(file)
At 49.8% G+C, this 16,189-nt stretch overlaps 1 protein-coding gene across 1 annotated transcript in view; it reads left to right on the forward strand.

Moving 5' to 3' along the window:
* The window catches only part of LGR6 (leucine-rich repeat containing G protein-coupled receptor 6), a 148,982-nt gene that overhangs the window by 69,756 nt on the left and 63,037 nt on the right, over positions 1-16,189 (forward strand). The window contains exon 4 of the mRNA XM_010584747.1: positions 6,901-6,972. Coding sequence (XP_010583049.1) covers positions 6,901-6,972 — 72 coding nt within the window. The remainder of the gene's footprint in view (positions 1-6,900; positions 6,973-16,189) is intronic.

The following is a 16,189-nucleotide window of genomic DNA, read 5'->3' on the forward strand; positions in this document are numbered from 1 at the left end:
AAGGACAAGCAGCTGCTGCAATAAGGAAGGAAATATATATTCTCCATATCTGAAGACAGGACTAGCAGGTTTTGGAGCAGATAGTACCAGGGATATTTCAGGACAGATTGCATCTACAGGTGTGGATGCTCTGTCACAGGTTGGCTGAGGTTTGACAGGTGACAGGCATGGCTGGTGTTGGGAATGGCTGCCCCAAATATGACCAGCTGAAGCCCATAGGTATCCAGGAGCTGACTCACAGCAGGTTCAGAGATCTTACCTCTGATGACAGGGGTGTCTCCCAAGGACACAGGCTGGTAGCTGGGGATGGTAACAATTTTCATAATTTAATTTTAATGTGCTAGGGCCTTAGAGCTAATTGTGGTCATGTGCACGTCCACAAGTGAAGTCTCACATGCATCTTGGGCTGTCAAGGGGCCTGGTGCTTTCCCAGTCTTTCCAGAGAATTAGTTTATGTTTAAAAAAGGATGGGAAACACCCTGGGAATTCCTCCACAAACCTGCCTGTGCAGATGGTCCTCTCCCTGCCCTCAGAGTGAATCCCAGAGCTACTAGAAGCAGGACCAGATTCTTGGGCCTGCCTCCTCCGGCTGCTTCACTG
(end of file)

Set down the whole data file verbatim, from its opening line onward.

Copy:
At 49.8% G+C, this 16,189-nt stretch overlaps 1 protein-coding gene across 1 annotated transcript in view; it reads left to right on the forward strand.

Moving 5' to 3' along the window:
* The window catches only part of LGR6 (leucine-rich repeat containing G protein-coupled receptor 6), a 148,982-nt gene that overhangs the window by 69,756 nt on the left and 63,037 nt on the right, over positions 1-16,189 (forward strand). The window contains exon 4 of the mRNA XM_010584747.1: positions 6,901-6,972. Coding sequence (XP_010583049.1) covers positions 6,901-6,972 — 72 coding nt within the window. The remainder of the gene's footprint in view (positions 1-6,900; positions 6,973-16,189) is intronic.

The following is a 16,189-nucleotide window of genomic DNA, read 5'->3' on the forward strand; positions in this document are numbered from 1 at the left end:
AAGGACAAGCAGCTGCTGCAATAAGGAAGGAAATATATATTCTCCATATCTGAAGACAGGACTAGCAGGTTTTGGAGCAGATAGTACCAGGGATATTTCAGGACAGATTGCATCTACAGGTGTGGATGCTCTGTCACAGGTTGGCTGAGGTTTGACAGGTGACAGGCATGGCTGGTGTTGGGAATGGCTGCCCCAAATATGACCAGCTGAAGCCCATAGGTATCCAGGAGCTGACTCACAGCAGGTTCAGAGATCTTACCTCTGATGACAGGGGTGTCTCCCAAGGACACAGGCTGGTAGCTGGGGATGGTAACAATTTTCATAATTTAATTTTAATGTGCTAGGGCCTTAGAGCTAATTGTGGTCATGTGCACGTCCACAAGTGAAGTCTCACATGCATCTTGGGCTGTCAAGGGGCCTGGTGCTTTCCCAGTCTTTCCAGAGAATTAGTTTATGTTTAAAAAAGGATGGGAAACACCCTGGGAATTCCTCCACAAACCTGCCTGTGCAGATGGTCCTCTCCCTGCCCTCAGAGTGAATCCCAGAGCTACTAGAAGCAGGACCAGATTCTTGGGCCTGCCTCCTCCGGCTGCTTCACTG